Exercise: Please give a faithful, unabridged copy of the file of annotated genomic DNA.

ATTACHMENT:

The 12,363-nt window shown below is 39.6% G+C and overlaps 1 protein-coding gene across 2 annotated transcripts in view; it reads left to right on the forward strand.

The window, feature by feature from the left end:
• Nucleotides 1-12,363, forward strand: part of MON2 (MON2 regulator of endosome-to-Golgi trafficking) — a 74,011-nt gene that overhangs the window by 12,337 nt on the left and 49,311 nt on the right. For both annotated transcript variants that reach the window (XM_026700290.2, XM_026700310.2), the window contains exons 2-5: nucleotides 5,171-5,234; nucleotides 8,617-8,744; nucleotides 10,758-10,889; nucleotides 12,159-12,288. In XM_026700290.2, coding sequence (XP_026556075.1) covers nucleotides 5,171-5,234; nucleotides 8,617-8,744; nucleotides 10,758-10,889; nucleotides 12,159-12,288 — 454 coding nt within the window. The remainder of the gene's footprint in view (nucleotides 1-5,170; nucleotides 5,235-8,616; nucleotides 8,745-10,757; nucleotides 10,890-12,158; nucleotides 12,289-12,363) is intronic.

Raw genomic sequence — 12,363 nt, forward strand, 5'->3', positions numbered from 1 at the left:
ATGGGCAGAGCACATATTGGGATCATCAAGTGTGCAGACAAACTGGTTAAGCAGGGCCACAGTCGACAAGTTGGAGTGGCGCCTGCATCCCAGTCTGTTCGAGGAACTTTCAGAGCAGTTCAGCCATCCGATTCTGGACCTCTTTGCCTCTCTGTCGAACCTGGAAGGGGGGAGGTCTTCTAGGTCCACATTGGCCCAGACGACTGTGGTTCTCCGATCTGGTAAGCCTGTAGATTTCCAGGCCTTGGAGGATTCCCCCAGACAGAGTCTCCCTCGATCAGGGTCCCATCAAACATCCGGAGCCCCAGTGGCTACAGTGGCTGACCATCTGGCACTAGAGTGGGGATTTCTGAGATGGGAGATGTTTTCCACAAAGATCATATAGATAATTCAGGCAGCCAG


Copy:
The 12,363-nt window shown below is 39.6% G+C and overlaps 1 protein-coding gene across 2 annotated transcripts in view; it reads left to right on the forward strand.

The window, feature by feature from the left end:
• Nucleotides 1-12,363, forward strand: part of MON2 (MON2 regulator of endosome-to-Golgi trafficking) — a 74,011-nt gene that overhangs the window by 12,337 nt on the left and 49,311 nt on the right. For both annotated transcript variants that reach the window (XM_026700290.2, XM_026700310.2), the window contains exons 2-5: nucleotides 5,171-5,234; nucleotides 8,617-8,744; nucleotides 10,758-10,889; nucleotides 12,159-12,288. In XM_026700290.2, coding sequence (XP_026556075.1) covers nucleotides 5,171-5,234; nucleotides 8,617-8,744; nucleotides 10,758-10,889; nucleotides 12,159-12,288 — 454 coding nt within the window. The remainder of the gene's footprint in view (nucleotides 1-5,170; nucleotides 5,235-8,616; nucleotides 8,745-10,757; nucleotides 10,890-12,158; nucleotides 12,289-12,363) is intronic.

Raw genomic sequence — 12,363 nt, forward strand, 5'->3', positions numbered from 1 at the left:
ATGGGCAGAGCACATATTGGGATCATCAAGTGTGCAGACAAACTGGTTAAGCAGGGCCACAGTCGACAAGTTGGAGTGGCGCCTGCATCCCAGTCTGTTCGAGGAACTTTCAGAGCAGTTCAGCCATCCGATTCTGGACCTCTTTGCCTCTCTGTCGAACCTGGAAGGGGGGAGGTCTTCTAGGTCCACATTGGCCCAGACGACTGTGGTTCTCCGATCTGGTAAGCCTGTAGATTTCCAGGCCTTGGAGGATTCCCCCAGACAGAGTCTCCCTCGATCAGGGTCCCATCAAACATCCGGAGCCCCAGTGGCTACAGTGGCTGACCATCTGGCACTAGAGTGGGGATTTCTGAGATGGGAGATGTTTTCCACAAAGATCATATAGATAATTCAGGCAGCCAG